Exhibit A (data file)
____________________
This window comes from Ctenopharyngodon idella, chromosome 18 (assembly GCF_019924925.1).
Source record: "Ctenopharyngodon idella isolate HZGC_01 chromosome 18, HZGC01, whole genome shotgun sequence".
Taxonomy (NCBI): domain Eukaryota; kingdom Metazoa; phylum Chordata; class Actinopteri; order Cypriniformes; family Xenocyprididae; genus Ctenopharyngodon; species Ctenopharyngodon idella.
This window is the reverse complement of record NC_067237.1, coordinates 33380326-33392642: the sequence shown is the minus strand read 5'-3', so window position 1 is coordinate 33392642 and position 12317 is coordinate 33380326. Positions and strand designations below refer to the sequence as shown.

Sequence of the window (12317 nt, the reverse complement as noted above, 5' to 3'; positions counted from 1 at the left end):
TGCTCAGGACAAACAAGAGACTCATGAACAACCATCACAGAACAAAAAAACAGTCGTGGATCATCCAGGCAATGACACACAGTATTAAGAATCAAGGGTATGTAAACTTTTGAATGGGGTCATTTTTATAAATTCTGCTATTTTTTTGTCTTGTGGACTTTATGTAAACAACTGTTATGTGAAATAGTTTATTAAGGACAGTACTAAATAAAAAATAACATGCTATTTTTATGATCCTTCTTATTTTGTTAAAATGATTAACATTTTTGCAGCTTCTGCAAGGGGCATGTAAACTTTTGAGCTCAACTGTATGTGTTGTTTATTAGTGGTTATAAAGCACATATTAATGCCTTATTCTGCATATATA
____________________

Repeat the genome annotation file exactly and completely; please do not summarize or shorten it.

This window comes from Ctenopharyngodon idella, chromosome 18 (assembly GCF_019924925.1).
Source record: "Ctenopharyngodon idella isolate HZGC_01 chromosome 18, HZGC01, whole genome shotgun sequence".
Taxonomy (NCBI): domain Eukaryota; kingdom Metazoa; phylum Chordata; class Actinopteri; order Cypriniformes; family Xenocyprididae; genus Ctenopharyngodon; species Ctenopharyngodon idella.
This window is the reverse complement of record NC_067237.1, coordinates 33380326-33392642: the sequence shown is the minus strand read 5'-3', so window position 1 is coordinate 33392642 and position 12317 is coordinate 33380326. Positions and strand designations below refer to the sequence as shown.

Sequence of the window (12317 nt, the reverse complement as noted above, 5' to 3'; positions counted from 1 at the left end):
TGCTCAGGACAAACAAGAGACTCATGAACAACCATCACAGAACAAAAAAACAGTCGTGGATCATCCAGGCAATGACACACAGTATTAAGAATCAAGGGTATGTAAACTTTTGAATGGGGTCATTTTTATAAATTCTGCTATTTTTTTGTCTTGTGGACTTTATGTAAACAACTGTTATGTGAAATAGTTTATTAAGGACAGTACTAAATAAAAAATAACATGCTATTTTTATGATCCTTCTTATTTTGTTAAAATGATTAACATTTTTGCAGCTTCTGCAAGGGGCATGTAAACTTTTGAGCTCAACTGTATGTGTTGTTTATTAGTGGTTATAAAGCACATATTAATGCCTTATTCTGCATATATA